Every time we find ourselves fawning over a band from Iceland we remark at the consistently brilliant outflow of music from the tiny island in the North Atlantic. The number of musicians per capita is almost astounding and that flow of multi-genre brilliance cements the Icelandic scene is the one to beat. Hugar are firmly among this number of inspiring Icelanders vying for your attention with their latest effort Varða.
A ‘varða‘ is a stack of rocks, considered by many as a roadside marker, or in this day and age, good for an Instagram shot, but their original purpose was to guide adventurers. Their presence and creation are believed to be a good omen for a safe journey. In theory, this bodes well for the adventure you’re about to undertake with Varða. This duo is comprised of Bergur Þórisson and Pétur Jónsson and they have spent almost five years crafting the follow up to the 2014 self-titled début and as we’ll discover – this was time well spent.
Given the otherworldly scenery, its isolated position on the map, and its violent and wild weather, there could be no greater inspiration for composition than the band’s homeland. This is an understated, but also a wild sonic tribute. The remarkable thing about Varða is the complete attention to detail employed, understanding when to hold back and when to let textures bloom into explosive geyser-like crescendos. The swirling storm that is “Saga” rises and falls over itself with strings scrambling over guitars that are also piling over brass sections all coming to a head in the most natural of conclusions.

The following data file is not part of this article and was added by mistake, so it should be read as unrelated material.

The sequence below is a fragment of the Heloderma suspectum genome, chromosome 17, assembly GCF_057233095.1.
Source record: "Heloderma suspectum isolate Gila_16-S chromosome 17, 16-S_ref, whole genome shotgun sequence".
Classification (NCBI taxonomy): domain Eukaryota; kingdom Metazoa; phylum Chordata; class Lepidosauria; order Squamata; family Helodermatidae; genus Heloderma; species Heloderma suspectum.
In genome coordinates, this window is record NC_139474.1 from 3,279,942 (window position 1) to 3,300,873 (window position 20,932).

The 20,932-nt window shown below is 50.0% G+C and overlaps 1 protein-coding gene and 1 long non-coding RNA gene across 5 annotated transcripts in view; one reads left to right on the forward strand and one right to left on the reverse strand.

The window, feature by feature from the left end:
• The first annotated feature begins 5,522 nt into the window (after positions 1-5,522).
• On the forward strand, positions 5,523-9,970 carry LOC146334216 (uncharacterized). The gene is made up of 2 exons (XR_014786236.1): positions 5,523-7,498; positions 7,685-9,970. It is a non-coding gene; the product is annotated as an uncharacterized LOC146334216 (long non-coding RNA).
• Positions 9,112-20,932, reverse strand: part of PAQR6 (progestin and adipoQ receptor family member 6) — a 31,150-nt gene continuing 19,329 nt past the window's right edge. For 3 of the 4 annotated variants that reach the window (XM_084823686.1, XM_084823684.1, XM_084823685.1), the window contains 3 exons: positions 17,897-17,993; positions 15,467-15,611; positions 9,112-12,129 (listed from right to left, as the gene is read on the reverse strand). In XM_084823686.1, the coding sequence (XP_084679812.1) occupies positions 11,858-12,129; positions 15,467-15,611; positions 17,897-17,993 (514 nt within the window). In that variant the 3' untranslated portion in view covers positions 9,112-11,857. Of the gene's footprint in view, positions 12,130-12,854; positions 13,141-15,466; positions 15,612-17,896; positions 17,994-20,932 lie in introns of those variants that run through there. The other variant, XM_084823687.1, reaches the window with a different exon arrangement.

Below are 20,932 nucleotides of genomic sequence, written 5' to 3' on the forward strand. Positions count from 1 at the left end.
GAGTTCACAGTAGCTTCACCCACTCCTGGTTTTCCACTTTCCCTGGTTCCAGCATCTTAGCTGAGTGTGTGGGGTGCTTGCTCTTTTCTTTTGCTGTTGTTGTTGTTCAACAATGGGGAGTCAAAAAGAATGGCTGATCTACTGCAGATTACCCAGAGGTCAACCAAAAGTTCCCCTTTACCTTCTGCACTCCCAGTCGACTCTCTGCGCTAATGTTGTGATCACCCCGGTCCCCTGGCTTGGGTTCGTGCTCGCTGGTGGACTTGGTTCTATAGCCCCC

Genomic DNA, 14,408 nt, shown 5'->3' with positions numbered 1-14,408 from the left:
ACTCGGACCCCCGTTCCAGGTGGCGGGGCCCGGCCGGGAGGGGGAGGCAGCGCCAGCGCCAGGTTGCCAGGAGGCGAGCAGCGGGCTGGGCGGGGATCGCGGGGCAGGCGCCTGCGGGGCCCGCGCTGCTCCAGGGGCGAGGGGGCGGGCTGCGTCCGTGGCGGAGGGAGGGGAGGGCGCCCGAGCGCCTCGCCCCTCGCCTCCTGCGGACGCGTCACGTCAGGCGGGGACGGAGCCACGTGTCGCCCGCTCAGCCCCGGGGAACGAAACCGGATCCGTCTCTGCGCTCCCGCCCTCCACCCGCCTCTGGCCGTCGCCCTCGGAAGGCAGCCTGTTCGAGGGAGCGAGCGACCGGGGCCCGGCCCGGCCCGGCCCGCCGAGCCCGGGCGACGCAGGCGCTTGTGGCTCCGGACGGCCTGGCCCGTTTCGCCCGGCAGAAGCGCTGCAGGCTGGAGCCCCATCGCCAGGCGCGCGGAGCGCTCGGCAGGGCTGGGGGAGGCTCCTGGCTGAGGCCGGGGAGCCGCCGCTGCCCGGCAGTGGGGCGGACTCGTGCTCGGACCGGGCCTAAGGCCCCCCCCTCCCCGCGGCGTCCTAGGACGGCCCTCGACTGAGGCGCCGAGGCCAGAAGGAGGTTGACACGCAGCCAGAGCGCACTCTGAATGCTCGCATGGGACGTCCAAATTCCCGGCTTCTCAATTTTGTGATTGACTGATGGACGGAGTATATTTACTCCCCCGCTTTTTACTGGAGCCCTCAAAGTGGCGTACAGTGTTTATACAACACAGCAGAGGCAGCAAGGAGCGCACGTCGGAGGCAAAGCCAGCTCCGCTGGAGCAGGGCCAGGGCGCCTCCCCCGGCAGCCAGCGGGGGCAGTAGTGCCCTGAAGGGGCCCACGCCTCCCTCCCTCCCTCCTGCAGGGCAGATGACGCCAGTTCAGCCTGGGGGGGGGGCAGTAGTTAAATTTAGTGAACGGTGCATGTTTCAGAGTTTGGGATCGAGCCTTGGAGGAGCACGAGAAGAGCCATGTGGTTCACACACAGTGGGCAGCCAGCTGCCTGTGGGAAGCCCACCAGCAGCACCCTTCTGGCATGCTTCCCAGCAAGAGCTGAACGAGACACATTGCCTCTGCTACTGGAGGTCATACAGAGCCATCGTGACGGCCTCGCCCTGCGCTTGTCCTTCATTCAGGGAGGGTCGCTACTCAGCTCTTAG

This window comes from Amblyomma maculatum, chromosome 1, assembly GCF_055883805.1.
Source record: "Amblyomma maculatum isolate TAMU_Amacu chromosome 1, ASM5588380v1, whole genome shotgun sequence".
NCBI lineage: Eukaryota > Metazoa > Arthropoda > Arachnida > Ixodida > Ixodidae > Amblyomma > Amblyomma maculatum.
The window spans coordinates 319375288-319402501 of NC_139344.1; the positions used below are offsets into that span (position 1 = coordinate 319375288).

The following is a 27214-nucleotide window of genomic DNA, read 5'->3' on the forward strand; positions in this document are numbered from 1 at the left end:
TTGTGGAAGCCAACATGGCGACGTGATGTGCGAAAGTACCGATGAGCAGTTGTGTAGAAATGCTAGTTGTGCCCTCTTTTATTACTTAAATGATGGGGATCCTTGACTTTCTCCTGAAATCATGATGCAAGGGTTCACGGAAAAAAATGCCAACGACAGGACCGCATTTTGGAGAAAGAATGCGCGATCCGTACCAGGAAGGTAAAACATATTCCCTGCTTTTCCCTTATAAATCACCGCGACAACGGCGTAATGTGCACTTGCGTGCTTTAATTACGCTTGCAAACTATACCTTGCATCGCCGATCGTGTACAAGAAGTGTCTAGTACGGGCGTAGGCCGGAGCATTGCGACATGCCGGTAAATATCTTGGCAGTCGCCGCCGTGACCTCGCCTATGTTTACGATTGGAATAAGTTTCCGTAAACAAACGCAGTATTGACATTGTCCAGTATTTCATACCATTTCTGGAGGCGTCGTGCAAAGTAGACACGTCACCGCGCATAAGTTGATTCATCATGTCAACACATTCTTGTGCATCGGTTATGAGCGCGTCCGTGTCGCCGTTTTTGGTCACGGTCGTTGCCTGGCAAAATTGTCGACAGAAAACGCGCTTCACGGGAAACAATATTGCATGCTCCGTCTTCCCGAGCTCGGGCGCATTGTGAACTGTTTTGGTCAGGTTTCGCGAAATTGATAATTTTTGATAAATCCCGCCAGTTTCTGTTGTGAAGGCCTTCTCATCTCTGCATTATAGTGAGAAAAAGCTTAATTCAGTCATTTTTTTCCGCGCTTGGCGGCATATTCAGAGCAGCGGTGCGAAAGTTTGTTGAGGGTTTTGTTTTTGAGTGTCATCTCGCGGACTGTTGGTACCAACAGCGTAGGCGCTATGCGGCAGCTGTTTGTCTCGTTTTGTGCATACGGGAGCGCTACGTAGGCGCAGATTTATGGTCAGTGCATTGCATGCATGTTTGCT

The delicately affecting “Ró”, on the other hand, strips proceedings back to almost nothing, a stark piano ambles along almost absentmindedly, a light in the dark. Think of it as a single candle left to light the journey through a cold and unyielding night. The strings of “Órói” add a palatable warmth as the weather changes once more, this calm and tranquil stillness acts as a moment of reflection for the listener.
The one distraction that is present here is the run time of the individual tracks, often feeling like they should be longer or paired together into larger offerings, the triple hit of “Logn”, “Rok”, and “Land” are the perfect example of this. Each track flows effortlessly into one another, but it’s hard to ignore the gaps in-between these fairly short songs as the album draws to its inevitable conclusion and with that you wish there was more confidence in exploring these ideas to their fullest potential.
Blending neo-classical and post-rock whilst avoiding the trappings of both genres is impressive; you’ll find no contrived crescendos or meandering jaunts that have nothing important to say here. The emotional range of Varða speaks to both the impressive landscape in which this record was carved, but also the minimalist expressiveness that has become synonymous with many forms of Nordic media. Unlike some of their more impenetrable or intimidating brethren, Hugar are marking the way for those who want to take a journey into a beautiful foreign land.